Cody Wilson doesn't see Rep. Israel and his ilk as an obstacle. In fact, the only real challenge the crypto-anarchist and his organization face is getting approved for a federal manufacturer's license. That document will actually allow Defense Distributed to start developing the wiki weapon, something the company hasn't yet done because it would be in direct violation of the National Firearms Act.

    The NFA explicitly states that only a licensed manufacturer can produce non-traditional firearms, known as "any other weapons" or AOWs. Given that the wiki weapon would be fully undetectable, it would be considered an AOW.

    Defense Distributed submitted its application to become a licensed manufacturer in October 2012, but has yet to hear back.

    Toward the end of our two-hour-long conversation, it wasn't still clear what Defense Distributed hopes to accomplish. Much like Glenn Beck in his video, I still couldn't really pinpoint the group’s mission.

    "We want to prove to society that you don't live in a world where you can't have guns," he began. "We also don't think that this is the final stage of civic and social organization. People can't even begin to imagine what's next.”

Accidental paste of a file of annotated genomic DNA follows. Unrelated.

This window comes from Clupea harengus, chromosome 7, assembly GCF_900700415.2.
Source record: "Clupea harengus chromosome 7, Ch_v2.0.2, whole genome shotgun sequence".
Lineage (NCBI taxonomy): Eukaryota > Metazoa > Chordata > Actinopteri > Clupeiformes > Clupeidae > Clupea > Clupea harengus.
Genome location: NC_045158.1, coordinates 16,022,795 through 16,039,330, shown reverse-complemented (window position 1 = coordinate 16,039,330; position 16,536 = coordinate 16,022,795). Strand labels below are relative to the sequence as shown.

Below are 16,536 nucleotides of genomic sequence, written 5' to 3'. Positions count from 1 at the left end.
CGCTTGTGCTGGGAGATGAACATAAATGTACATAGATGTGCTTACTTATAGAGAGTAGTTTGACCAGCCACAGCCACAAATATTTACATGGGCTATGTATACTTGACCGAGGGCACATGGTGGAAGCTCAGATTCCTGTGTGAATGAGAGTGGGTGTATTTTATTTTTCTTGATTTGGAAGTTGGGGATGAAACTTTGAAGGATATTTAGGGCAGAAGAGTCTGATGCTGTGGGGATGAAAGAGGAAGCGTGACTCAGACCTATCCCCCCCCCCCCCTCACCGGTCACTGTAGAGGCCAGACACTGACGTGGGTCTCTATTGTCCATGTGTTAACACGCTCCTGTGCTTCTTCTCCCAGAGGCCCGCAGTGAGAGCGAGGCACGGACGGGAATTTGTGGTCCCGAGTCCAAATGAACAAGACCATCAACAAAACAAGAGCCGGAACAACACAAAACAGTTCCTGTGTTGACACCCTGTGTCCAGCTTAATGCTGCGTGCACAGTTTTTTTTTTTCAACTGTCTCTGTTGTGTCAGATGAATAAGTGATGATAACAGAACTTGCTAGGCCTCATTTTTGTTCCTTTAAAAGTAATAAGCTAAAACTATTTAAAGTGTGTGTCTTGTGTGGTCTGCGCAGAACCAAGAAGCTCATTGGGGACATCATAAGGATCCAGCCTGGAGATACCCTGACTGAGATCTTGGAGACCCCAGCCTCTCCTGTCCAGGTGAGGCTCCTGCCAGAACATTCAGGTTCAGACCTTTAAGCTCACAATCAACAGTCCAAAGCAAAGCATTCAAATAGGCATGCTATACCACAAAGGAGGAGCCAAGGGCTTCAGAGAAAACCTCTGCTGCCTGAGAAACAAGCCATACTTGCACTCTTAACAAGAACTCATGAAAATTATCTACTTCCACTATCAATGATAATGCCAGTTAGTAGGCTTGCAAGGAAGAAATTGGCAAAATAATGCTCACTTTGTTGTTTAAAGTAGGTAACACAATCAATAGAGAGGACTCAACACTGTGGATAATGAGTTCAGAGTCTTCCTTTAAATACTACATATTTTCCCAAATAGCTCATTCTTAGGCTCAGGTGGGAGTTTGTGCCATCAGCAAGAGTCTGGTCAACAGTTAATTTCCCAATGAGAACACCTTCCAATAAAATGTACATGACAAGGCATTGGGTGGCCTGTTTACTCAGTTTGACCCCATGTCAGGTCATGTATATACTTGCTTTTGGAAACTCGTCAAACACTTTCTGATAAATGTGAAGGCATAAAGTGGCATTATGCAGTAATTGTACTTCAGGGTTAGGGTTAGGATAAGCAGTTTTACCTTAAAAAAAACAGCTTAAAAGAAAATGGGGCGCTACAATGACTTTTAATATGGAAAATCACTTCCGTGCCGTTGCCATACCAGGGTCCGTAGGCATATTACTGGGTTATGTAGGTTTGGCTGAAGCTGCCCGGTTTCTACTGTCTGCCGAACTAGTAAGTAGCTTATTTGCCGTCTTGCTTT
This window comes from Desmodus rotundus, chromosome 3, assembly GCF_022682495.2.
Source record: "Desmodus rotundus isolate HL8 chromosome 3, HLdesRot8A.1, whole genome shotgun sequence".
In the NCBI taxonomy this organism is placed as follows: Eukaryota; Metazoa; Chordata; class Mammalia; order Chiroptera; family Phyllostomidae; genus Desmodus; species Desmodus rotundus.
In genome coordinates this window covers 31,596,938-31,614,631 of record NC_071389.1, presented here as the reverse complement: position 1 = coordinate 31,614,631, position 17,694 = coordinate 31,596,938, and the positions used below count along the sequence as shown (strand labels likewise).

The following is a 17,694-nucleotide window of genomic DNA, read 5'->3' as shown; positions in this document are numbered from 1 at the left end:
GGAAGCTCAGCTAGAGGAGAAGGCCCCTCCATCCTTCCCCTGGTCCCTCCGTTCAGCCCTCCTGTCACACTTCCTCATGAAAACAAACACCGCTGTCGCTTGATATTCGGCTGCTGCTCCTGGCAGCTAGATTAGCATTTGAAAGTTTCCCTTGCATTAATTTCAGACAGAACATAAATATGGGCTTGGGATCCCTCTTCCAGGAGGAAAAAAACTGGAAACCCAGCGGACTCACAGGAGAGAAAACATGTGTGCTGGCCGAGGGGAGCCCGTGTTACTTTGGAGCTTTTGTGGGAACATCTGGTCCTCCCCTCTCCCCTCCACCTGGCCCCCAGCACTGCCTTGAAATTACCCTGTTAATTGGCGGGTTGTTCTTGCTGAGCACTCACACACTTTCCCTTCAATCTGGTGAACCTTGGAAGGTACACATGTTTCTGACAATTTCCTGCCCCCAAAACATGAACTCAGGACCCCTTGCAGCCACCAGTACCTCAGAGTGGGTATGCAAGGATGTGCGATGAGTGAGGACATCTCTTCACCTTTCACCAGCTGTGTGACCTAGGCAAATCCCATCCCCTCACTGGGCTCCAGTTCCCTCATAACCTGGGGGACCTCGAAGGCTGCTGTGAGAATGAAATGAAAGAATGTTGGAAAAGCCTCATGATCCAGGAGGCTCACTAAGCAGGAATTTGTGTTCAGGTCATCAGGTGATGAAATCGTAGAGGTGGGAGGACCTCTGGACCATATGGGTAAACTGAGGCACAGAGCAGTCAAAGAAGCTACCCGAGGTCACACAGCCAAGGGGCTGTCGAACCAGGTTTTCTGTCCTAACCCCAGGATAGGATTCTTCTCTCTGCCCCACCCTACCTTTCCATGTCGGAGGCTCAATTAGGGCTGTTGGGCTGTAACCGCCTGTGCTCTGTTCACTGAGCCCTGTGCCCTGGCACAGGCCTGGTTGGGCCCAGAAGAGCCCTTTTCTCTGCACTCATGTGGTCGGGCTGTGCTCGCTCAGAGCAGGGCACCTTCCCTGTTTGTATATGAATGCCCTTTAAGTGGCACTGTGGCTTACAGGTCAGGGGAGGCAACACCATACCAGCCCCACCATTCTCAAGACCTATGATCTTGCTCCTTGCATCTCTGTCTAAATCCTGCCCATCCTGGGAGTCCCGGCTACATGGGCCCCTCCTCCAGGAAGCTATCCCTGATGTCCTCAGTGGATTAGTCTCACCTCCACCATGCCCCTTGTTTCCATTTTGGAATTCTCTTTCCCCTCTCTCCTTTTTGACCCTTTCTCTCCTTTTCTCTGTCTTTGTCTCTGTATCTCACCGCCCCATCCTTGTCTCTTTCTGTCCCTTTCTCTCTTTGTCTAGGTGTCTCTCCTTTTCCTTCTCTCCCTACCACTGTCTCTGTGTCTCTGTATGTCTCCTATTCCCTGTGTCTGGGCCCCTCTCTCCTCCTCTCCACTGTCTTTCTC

• SXSW Panel: Gun Printing with Defense Distributed
    • Monday, March 11, 5pm
    • Hilton Austin Downtown, Salon FGH (500 E 4th St.)

    Photo courtesy of Cody Wilson/Defense Distributed

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    If stealthily slamming your teachers was a class, one kid certainly would have gotten an F.

    The student complained on Twitter that his teacher Mr. Torrence scheduled a test for Wednesday, only to hold the test Tuesday instead. He condemned Torrence, ranting about his hatred for the educator and vitriolically demanding the teacher obtain a calendar.

    The student, however, made two key mistakes. One, the test was on Tuesday all along. And two, he posted his rant on Twitter, where Torrence spotted it and decided to take action.

    Project a tweet is a little more modern than reading out a secret note between students to the rest of the class.

    The resulting photo hit Reddit's r/funny section. The poster explained that the angry student actually got his days mixed up, and that the test was on Tuesday all along. Torrence apparently saw the tweet after another student ratted the perp out.

    The redditor who shared the photo claimed Torrence is a nice guy and uses comedy when teaching. At least this once, his student goet schooled. 

    Photo via XCoaster/Reddit

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    Hey, Facebook users: do you ever feel discouraged by the paltry few likes or comments your posts tend to get? Do you wonder if maybe your friends just aren't seeing your posts, possibly due to an annoying side effect of the latest Facebook changes du jour?